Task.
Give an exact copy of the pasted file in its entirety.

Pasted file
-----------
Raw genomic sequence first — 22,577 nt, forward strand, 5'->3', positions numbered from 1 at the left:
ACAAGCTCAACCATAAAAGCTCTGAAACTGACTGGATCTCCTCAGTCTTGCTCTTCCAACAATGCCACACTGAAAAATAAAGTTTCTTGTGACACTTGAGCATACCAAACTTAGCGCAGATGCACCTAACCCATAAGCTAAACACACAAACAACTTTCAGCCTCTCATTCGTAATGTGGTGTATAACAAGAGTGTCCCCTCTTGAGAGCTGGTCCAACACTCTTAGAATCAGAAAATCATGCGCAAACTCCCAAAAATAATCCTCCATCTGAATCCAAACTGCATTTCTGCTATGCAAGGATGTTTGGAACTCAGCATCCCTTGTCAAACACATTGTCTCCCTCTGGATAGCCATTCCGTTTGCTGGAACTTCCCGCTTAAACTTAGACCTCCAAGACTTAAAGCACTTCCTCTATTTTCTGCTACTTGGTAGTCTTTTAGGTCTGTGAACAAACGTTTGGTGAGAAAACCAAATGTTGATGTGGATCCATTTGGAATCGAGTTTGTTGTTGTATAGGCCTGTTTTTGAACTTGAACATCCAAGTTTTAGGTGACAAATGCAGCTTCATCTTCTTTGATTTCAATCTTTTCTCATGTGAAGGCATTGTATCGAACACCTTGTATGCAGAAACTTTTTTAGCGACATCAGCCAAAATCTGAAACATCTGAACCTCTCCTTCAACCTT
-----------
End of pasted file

Raw genomic sequence first — 22,577 nt, forward strand, 5'->3', positions numbered from 1 at the left:
ACAAGCTCAACCATAAAAGCTCTGAAACTGACTGGATCTCCTCAGTCTTGCTCTTCCAACAATGCCACACTGAAAAATAAAGTTTCTTGTGACACTTGAGCATACCAAACTTAGCGCAGATGCACCTAACCCATAAGCTAAACACACAAACAACTTTCAGCCTCTCATTCGTAATGTGGTGTATAACAAGAGTGTCCCCTCTTGAGAGCTGGTCCAACACTCTTAGAATCAGAAAATCATGCGCAAACTCCCAAAAATAATCCTCCATCTGAATCCAAACTGCATTTCTGCTATGCAAGGATGTTTGGAACTCAGCATCCCTTGTCAAACACATTGTCTCCCTCTGGATAGCCATTCCGTTTGCTGGAACTTCCCGCTTAAACTTAGACCTCCAAGACTTAAAGCACTTCCTCTATTTTCTGCTACTTGGTAGTCTTTTAGGTCTGTGAACAAACGTTTGGTGAGAAAACCAAATGTTGATGTGGATCCATTTGGAATCGAGTTTGTTGTTGTATAGGCCTGTTTTTGAACTTGAACATCCAAGTTTTAGGTGACAAATGCAGCTTCATCTTCTTTGATTTCAATCTTTTCTCATGTGAAGGCATTGTATCGAACACCTTGTATGCAGAAACTTTTTTAGCGACATCAGCCAAAATCTGAAACATCTGAACCTCTCCTTCAACCTT